This is a realisation I must make time and time again; with every meal, snack and mouthful of food. Because I may think that one spoonful of yoghurt won't make the slightest bit of difference, but it will. It's the difference between choosing to give into anorexia, just like I have done so many times before, instead of choosing to change my ways. It's the difference between focusing only on the short-term as opposed to the long-term benefits.

Thanks for reading and please do let me know if you'd like me to continue posting about my recovery experience.


Monday, 22 May 2017

'I Couldn't Be Anorexic, I Love Food Too Much'

You've probably heard somebody say something along the lines of: 'I couldn't be anorexic, I love food too much' before. Or how about 'I couldn't be anorexic because I couldn't cut out food completely'. Well, this type of comment has been floating around in my mind a lot recently, as I try and navigate my way through the deep, dark depths of eating disorder recovery.

As somebody who suffers from anorexia nervosa, this comment causes a lot of problems for me. For one, it makes me question the validity of my illness. I therefore wanted to write a blog post on it, in an attempt to resolve the conflict that is currently taking place in my brain.

Anorexia is not a lifestyle choice

Firstly, nobody chooses anorexia. It is not a lifestyle choice or crash diet that people decide to go on to 'lose a few pounds'. It's a mental illness, and an extremely serious one at that. Saying something along the lines of 'I couldn't be anorexic...' makes it seem that those who are choose to be, which is simply not true.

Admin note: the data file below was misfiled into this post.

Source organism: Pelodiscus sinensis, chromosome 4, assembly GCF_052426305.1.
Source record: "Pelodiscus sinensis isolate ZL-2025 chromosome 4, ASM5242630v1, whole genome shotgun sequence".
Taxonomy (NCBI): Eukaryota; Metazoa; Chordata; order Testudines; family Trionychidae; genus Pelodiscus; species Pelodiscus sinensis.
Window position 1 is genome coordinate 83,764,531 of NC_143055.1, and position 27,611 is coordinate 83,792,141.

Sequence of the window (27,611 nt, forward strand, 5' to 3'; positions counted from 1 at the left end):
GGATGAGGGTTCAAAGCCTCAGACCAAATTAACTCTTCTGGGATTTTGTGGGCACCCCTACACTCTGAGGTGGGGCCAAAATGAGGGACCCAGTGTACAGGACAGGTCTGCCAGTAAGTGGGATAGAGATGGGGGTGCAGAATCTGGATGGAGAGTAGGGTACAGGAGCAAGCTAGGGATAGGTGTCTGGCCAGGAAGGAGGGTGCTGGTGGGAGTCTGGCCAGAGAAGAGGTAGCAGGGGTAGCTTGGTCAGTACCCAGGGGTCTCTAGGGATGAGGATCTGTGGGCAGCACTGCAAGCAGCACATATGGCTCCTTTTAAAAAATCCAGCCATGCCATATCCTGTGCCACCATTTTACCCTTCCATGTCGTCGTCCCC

Nobody wakes up and thinks 'Ya know what, I think I can do it. I think I can be anorexic!'.

It's often an accumulation of thoughts, feelings and behaviours that build up over months, even years. These subtle changes in one's thoughts about food and eating habits eventually take over their whole life and may become so impactful that they turn into a full blown eating disorder.

Many people with anorexia love food, too!

A key symptom at the core of anorexia for many sufferers is actually an obsession or preoccupation with food - a fact that may surprise many people. It's a myth that every single person with anorexia doesn't have an appetite for or like food. In many cases, it's the opposite.

I absolutely love the stuff. I think about food every second of every day: different types of food, foods I crave, when I'm next eating, what I'm next eating, how much I'm eating, what other people are eating. I think about food more than I think about anything else. I dream about cheese, pizza, chocolate, ice- cream, bread, cake, doughnuts - all of the foods I won't allow myself to just enjoy from time to time.